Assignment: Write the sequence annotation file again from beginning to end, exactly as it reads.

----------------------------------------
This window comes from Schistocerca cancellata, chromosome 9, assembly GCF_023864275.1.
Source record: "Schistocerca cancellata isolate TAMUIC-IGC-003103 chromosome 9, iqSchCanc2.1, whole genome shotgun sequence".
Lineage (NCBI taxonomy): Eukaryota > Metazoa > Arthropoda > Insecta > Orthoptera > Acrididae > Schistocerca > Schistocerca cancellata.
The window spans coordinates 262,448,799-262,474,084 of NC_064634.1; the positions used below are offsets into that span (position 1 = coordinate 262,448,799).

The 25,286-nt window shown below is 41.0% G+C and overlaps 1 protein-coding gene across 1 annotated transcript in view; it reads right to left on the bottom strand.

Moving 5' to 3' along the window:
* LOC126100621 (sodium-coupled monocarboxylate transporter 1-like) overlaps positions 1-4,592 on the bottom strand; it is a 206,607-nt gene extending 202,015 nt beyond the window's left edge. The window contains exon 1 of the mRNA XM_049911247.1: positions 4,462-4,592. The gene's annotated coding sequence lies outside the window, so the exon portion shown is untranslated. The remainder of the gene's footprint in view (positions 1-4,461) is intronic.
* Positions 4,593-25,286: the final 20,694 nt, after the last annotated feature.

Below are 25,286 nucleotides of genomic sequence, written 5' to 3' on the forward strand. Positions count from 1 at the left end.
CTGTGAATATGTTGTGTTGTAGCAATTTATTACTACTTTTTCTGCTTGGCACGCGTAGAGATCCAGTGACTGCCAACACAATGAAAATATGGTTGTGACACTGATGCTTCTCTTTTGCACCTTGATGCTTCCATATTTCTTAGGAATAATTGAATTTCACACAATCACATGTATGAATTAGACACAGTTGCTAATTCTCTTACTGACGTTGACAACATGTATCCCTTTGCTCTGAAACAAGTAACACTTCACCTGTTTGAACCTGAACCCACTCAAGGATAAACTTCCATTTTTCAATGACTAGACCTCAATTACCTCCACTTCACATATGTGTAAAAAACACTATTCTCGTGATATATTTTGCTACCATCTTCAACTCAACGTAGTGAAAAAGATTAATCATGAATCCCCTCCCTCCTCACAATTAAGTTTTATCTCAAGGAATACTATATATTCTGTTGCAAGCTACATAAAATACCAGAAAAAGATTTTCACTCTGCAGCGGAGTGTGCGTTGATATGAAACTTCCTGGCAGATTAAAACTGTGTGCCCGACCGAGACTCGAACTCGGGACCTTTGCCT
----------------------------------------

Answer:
This window comes from Schistocerca cancellata, chromosome 9, assembly GCF_023864275.1.
Source record: "Schistocerca cancellata isolate TAMUIC-IGC-003103 chromosome 9, iqSchCanc2.1, whole genome shotgun sequence".
Lineage (NCBI taxonomy): Eukaryota > Metazoa > Arthropoda > Insecta > Orthoptera > Acrididae > Schistocerca > Schistocerca cancellata.
The window spans coordinates 262,448,799-262,474,084 of NC_064634.1; the positions used below are offsets into that span (position 1 = coordinate 262,448,799).

The 25,286-nt window shown below is 41.0% G+C and overlaps 1 protein-coding gene across 1 annotated transcript in view; it reads right to left on the bottom strand.

Moving 5' to 3' along the window:
* LOC126100621 (sodium-coupled monocarboxylate transporter 1-like) overlaps positions 1-4,592 on the bottom strand; it is a 206,607-nt gene extending 202,015 nt beyond the window's left edge. The window contains exon 1 of the mRNA XM_049911247.1: positions 4,462-4,592. The gene's annotated coding sequence lies outside the window, so the exon portion shown is untranslated. The remainder of the gene's footprint in view (positions 1-4,461) is intronic.
* Positions 4,593-25,286: the final 20,694 nt, after the last annotated feature.

Below are 25,286 nucleotides of genomic sequence, written 5' to 3' on the forward strand. Positions count from 1 at the left end.
CTGTGAATATGTTGTGTTGTAGCAATTTATTACTACTTTTTCTGCTTGGCACGCGTAGAGATCCAGTGACTGCCAACACAATGAAAATATGGTTGTGACACTGATGCTTCTCTTTTGCACCTTGATGCTTCCATATTTCTTAGGAATAATTGAATTTCACACAATCACATGTATGAATTAGACACAGTTGCTAATTCTCTTACTGACGTTGACAACATGTATCCCTTTGCTCTGAAACAAGTAACACTTCACCTGTTTGAACCTGAACCCACTCAAGGATAAACTTCCATTTTTCAATGACTAGACCTCAATTACCTCCACTTCACATATGTGTAAAAAACACTATTCTCGTGATATATTTTGCTACCATCTTCAACTCAACGTAGTGAAAAAGATTAATCATGAATCCCCTCCCTCCTCACAATTAAGTTTTATCTCAAGGAATACTATATATTCTGTTGCAAGCTACATAAAATACCAGAAAAAGATTTTCACTCTGCAGCGGAGTGTGCGTTGATATGAAACTTCCTGGCAGATTAAAACTGTGTGCCCGACCGAGACTCGAACTCGGGACCTTTGCCT